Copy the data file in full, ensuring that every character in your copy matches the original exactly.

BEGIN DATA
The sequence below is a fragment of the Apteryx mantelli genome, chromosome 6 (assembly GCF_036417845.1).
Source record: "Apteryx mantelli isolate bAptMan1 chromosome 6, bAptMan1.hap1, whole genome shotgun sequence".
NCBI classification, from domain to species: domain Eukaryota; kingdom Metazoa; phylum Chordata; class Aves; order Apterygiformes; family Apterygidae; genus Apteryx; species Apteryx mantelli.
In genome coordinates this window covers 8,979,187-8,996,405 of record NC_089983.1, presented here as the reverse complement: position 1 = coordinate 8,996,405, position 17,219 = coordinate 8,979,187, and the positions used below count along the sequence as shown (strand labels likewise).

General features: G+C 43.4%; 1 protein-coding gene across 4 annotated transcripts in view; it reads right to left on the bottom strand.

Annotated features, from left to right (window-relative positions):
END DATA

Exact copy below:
The sequence below is a fragment of the Apteryx mantelli genome, chromosome 6 (assembly GCF_036417845.1).
Source record: "Apteryx mantelli isolate bAptMan1 chromosome 6, bAptMan1.hap1, whole genome shotgun sequence".
NCBI classification, from domain to species: domain Eukaryota; kingdom Metazoa; phylum Chordata; class Aves; order Apterygiformes; family Apterygidae; genus Apteryx; species Apteryx mantelli.
In genome coordinates this window covers 8,979,187-8,996,405 of record NC_089983.1, presented here as the reverse complement: position 1 = coordinate 8,996,405, position 17,219 = coordinate 8,979,187, and the positions used below count along the sequence as shown (strand labels likewise).

General features: G+C 43.4%; 1 protein-coding gene across 4 annotated transcripts in view; it reads right to left on the bottom strand.

Annotated features, from left to right (window-relative positions):